MAURITIUS STRUGGLES TO RETURN TO WINNING WAY
Stark news have emerged from available tourism statistics for the first half of 2012, confirming fears and doubts by the Mauritius hospitality industry, that indeed the once overwhelming lead in arrival numbers and appeal to holiday travelers choosing to visit the Indian Ocean islands, has now waned and given way to new favourites Maldives.
Inspite of the political troubles in that island state, arrival figures appear to have overtaken those of Mauritius now, and Sri Lanka has kept up the pressure, still behind Mauritius but well on the way to also overtake them if the current trend continues.
According to data received, Mauritius in 2011 received 964.642 visitors, missing the coveted one million mark by a mere 35.000 plus, while the Maldives clocked 931.333 arrivals and Sri Lanka came third with 855.957 visitors.
The clearest indicators of the current trends though are growth rates, where the Maldives for 2011 recorded an astonishing 18 percent, again inspite of the political troubles, the reported doubling of airport fees and the temporary ban on Spas, while Sri Lanka clocked over 30 percent increase compared to a very poor 2010 when political troubles kept many would be visitors away.
The Seychelles, small but beautiful and committed to keep any notion of mass tourism as far away from the image of the archipelago as possible, still recorded an 11 percent increase in arrivals while Mauritius came off miserably in comparison with only a 3.2 percent rise in arrivals from 2010 to 2011.
A report by the Mauritius Hotel and Restaurant Association in fact claims that for the first six months of 2012 Mauritius has lost percentage ground while other competitors in the Indian Ocean continue to experience growth in the face of a harsher economic environment in their common core markets. Limited air access and wrong promotional direction and focus are the main factors cited for the developments and pressure seems to be growing exponentially now for a decisive change at the Mauritius Tourism Promotion Authority, where CEO Karl Mootoosamy of late engaged in a prolonged trench warfare with his expressed enemy Seychelles before being pulled back sharply by his Minister of Tourism and the MTPA Chairman who calmed the stormy waters created by several reported outbursts and obvious slights from Mr. Karl. Sections of the Mauritius tourism fraternity are now openly lobbying for a change of leadership at MTPA and the introduction of private sector minded individuals to create a new tag line, a new image and develop a new strategy of how best to tap into new and emerging markets and to promote Mauritius strong points instead of trying to downtalk competing islands.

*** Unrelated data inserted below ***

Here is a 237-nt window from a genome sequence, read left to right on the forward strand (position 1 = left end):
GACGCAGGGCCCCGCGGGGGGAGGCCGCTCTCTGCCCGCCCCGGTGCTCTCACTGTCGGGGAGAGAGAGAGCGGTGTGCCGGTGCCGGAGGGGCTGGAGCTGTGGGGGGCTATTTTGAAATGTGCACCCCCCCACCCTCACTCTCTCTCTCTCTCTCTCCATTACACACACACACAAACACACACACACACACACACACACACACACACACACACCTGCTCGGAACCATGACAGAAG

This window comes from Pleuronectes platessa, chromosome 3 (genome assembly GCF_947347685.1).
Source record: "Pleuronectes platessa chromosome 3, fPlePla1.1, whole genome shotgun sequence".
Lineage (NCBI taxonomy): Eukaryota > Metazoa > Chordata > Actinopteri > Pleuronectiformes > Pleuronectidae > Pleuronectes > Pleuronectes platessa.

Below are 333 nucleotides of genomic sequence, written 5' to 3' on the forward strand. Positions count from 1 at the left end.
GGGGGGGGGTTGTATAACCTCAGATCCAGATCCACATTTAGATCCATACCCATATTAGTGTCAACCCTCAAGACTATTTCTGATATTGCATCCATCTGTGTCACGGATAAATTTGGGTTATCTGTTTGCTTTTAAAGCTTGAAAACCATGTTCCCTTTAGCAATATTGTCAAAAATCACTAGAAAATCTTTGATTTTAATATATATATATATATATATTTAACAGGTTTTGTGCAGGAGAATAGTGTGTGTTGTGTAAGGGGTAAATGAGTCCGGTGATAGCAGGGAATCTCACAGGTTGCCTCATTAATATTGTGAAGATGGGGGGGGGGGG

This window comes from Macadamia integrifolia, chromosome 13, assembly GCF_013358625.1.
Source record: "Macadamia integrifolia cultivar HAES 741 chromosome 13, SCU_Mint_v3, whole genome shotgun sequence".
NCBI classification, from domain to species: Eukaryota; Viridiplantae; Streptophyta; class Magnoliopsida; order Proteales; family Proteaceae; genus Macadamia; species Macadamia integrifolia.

And only too true that is, as the massive shift in fortunes in the Seychelles demonstrates, after the civil service mindset at STB was changed a few years ago and a new spirit of private public partnership injected when Alain St. Ange took over first as Director of Tourism Marketing, was then promoted to CEO of the Seychelles Tourism Board before being appointed in March to the cabinet position as Minister of Tourism and Culture. Lessons to be learned but seemingly lost on the current breed of leadership at MTPA, so change is in the air and change is coming according to a regular source from Mauritius. Watch this space.